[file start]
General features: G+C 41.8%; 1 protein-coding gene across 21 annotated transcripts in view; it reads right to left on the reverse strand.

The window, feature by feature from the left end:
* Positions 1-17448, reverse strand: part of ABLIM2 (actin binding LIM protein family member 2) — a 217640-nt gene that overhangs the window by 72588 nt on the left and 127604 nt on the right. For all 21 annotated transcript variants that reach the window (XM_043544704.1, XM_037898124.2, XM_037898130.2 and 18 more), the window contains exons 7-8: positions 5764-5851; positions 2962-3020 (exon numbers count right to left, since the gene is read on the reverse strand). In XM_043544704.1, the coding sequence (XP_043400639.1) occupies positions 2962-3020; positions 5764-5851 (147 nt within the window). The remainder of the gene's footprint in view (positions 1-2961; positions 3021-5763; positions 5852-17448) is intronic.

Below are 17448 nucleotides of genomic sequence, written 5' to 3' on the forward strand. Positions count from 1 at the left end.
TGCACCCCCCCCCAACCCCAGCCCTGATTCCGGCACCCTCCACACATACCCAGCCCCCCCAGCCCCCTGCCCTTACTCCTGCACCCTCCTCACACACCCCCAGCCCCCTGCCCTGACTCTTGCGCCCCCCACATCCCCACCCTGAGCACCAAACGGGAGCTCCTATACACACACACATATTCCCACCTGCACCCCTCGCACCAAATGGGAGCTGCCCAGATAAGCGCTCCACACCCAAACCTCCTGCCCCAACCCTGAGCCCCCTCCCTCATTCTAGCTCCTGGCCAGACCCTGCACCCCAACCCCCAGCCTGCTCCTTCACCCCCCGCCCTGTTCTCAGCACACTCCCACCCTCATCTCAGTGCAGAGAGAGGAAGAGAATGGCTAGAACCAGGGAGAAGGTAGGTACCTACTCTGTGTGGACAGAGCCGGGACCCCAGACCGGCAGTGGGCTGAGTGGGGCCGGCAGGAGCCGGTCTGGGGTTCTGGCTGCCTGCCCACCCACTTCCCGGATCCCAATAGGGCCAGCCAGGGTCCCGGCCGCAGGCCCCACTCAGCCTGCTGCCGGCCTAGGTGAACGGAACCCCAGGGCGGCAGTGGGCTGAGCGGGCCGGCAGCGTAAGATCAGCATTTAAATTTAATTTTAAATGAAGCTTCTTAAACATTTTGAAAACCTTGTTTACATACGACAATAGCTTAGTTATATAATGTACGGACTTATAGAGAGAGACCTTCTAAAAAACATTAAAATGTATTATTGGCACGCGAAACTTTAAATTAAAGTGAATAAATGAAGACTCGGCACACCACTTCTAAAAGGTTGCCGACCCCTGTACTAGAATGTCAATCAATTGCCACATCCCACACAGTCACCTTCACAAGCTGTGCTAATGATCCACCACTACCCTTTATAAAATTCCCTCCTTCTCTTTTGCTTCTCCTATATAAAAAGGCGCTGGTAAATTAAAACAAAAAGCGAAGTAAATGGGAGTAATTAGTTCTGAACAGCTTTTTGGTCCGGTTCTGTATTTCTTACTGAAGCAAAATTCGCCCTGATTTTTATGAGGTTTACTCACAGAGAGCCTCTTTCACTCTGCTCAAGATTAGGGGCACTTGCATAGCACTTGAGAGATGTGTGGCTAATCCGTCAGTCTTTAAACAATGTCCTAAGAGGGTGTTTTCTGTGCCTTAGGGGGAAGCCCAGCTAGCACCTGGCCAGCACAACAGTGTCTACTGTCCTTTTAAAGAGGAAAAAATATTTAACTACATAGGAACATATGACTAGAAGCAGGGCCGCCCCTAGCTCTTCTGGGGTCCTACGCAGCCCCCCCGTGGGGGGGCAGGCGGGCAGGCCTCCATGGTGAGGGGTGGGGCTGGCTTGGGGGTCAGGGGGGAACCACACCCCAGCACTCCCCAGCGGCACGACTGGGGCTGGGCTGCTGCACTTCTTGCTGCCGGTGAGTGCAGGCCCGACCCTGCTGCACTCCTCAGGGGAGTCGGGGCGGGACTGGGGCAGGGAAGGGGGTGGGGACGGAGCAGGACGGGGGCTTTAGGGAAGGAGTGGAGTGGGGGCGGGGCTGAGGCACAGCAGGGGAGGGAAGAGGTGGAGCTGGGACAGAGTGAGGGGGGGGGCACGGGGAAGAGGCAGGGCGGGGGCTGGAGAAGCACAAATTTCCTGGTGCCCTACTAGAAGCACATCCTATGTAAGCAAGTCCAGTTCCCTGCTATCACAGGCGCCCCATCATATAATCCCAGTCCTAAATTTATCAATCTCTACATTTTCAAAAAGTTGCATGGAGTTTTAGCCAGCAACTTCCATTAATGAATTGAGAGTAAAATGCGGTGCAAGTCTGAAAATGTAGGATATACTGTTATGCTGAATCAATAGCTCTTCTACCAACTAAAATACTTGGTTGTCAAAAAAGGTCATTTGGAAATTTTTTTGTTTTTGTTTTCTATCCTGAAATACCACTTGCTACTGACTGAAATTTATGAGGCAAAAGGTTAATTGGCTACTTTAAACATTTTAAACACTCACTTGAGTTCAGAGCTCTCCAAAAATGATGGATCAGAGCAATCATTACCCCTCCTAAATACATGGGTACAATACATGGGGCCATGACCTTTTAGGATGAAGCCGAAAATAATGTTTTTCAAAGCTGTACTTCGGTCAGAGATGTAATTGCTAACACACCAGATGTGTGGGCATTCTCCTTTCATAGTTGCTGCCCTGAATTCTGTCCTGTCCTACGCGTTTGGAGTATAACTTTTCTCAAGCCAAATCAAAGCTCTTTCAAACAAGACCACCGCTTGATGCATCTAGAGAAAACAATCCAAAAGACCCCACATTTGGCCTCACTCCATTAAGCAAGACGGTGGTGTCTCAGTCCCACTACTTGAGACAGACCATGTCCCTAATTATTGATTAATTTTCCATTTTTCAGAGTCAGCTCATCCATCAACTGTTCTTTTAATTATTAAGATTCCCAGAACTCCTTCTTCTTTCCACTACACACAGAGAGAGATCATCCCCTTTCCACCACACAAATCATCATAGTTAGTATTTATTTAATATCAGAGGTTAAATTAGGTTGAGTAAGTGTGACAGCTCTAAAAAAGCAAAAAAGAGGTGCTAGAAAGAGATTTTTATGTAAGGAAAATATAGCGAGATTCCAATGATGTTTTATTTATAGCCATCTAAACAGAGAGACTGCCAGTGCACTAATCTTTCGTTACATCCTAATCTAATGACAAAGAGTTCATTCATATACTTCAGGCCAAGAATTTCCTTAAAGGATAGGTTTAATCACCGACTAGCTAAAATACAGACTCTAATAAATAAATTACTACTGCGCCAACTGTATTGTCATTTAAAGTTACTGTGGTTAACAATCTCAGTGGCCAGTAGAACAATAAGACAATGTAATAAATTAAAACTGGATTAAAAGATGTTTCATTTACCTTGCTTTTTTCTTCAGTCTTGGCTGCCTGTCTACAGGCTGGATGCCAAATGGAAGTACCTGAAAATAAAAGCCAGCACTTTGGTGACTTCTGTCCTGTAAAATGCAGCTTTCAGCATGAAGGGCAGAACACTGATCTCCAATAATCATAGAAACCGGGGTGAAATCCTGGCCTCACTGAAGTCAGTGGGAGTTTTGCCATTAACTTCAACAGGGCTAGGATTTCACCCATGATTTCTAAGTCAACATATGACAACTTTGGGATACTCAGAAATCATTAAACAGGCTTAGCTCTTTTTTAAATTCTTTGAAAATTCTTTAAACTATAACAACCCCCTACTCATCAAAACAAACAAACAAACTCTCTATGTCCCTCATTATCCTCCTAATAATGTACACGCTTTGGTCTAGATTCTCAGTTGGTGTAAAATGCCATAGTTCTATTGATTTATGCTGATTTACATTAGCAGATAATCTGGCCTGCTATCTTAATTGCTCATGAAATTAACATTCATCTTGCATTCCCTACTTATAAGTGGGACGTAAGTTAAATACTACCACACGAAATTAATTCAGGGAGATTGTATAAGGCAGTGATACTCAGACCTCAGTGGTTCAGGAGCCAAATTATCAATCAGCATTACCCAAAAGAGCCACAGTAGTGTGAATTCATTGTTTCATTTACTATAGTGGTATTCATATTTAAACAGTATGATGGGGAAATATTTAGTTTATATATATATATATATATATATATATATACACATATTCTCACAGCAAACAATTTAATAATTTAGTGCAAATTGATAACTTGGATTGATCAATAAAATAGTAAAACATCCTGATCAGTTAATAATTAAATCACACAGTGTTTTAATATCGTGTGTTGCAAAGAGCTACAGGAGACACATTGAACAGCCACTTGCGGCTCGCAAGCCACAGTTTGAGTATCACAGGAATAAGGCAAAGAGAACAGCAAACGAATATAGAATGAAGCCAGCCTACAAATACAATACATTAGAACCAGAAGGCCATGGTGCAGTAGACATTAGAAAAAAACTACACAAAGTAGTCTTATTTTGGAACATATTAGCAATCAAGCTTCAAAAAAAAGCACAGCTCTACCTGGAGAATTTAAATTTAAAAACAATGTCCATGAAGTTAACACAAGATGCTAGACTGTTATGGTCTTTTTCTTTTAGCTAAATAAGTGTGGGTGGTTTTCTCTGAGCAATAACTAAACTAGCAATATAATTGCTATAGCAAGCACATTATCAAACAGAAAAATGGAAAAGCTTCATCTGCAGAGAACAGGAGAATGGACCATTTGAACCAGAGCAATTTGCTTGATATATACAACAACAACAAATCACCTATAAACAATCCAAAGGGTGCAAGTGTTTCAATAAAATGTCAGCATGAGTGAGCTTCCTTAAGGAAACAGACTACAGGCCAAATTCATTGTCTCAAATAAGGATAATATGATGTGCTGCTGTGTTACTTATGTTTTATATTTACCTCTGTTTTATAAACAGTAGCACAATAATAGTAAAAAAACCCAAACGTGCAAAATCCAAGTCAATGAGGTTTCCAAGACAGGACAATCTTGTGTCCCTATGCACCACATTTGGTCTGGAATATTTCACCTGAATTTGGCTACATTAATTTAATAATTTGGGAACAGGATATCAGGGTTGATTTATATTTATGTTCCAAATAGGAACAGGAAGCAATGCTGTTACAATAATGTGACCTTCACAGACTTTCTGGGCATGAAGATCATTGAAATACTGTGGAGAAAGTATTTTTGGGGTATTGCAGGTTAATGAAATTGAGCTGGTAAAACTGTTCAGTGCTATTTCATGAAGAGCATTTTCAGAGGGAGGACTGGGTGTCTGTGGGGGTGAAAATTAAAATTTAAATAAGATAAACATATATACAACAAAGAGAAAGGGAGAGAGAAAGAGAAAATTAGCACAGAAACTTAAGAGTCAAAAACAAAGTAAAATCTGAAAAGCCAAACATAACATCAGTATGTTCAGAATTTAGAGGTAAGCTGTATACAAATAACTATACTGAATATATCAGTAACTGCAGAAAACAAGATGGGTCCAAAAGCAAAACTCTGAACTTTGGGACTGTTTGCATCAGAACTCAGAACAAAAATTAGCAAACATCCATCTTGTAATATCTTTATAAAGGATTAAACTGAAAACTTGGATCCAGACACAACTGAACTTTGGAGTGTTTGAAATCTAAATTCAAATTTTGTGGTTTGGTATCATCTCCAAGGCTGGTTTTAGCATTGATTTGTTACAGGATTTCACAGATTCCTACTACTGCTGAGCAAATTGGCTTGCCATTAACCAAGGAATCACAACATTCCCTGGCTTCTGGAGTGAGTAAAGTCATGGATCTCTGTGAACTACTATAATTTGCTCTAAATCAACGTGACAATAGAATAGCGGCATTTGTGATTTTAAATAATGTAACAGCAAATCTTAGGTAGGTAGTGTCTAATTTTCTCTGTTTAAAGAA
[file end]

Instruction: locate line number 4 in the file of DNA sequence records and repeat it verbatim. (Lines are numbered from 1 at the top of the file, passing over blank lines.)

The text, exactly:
Below are 17448 nucleotides of genomic sequence, written 5' to 3' on the forward strand. Positions count from 1 at the left end.